Invasion Biology of the Redbay Ambrosia Beetle (Xyleborus glabratus Eichhoff)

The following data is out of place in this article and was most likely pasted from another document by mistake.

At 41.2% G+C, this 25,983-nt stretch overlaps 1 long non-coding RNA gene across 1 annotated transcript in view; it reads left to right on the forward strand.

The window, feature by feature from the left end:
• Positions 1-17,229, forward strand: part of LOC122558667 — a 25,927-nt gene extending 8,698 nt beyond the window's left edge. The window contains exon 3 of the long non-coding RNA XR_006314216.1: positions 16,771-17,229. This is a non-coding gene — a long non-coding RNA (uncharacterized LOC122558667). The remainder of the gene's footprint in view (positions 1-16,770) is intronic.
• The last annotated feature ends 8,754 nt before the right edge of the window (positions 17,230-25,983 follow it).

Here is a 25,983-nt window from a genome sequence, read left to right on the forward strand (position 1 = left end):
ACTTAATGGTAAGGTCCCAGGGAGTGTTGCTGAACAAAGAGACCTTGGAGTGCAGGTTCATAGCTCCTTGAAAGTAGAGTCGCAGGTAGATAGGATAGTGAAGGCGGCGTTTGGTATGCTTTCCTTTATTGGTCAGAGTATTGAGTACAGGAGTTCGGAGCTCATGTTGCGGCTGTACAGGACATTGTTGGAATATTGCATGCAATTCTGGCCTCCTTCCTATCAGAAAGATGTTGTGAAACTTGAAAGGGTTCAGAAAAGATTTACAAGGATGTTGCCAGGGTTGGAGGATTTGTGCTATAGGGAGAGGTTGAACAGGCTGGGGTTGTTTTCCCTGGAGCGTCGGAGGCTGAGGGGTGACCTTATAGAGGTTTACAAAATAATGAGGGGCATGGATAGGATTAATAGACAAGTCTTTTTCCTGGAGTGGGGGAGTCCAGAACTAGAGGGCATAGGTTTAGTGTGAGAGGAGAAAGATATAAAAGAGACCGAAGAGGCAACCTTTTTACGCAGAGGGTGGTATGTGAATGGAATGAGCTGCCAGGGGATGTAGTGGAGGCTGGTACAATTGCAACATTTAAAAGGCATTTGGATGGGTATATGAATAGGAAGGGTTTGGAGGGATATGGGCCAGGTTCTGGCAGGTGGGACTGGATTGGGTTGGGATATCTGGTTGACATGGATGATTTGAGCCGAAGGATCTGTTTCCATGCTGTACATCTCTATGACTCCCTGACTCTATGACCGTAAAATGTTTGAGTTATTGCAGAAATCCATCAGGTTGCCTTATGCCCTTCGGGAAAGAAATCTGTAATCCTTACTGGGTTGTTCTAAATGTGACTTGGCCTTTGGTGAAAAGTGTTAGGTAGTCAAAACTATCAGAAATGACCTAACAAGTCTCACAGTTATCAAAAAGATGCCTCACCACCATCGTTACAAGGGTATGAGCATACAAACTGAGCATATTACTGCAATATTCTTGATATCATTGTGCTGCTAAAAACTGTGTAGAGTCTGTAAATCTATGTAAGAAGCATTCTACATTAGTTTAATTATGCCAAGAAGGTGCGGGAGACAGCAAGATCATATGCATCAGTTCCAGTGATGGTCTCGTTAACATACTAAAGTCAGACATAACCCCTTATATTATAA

Laurel wilt disease (LWD), which is carried by redbay aambrosia beetle (RAB), is caused by the fungal pathogen Raffaelea lauricola, and is deadly to North American laurels (Family Lauraceae). Since establishment, LWD has rapidly spread in redbay trees (Persea borbonia) throughout the Atlantic and Gulf Coastal Plains. More recently, extensive sassafras (Sassafras albidum) mortality in inland areas of Georgia, Alabama, and Mississippi indicate that laurel wilt disease is not restricted to coastlines. Sassafras occurs well into southern Ontario, Canada, and it is likely that laurel wilt disease will be spread throughout RAB’s distribution in eastern North America. The distribution of RAB will likely be limited only by its cold tolerance, and its distribution is likely to expand with climate change, but little is known about RAB’s thermal physiology. The goal for this project is to develop spatial models of RAB invasion potential to provide an estimate of the eventual range and scope of LWD in North America. This will be accomplished by quantifying chill injury and modeling those data alongside both historical climactic data and projected climate change scenarios. The number of species at risk - more than a dozen tree and shrub species are likely to be severely impacted - and their ecological services and wildlife value make this potentially the most ecologically destructive non-native forest insect invasion to date.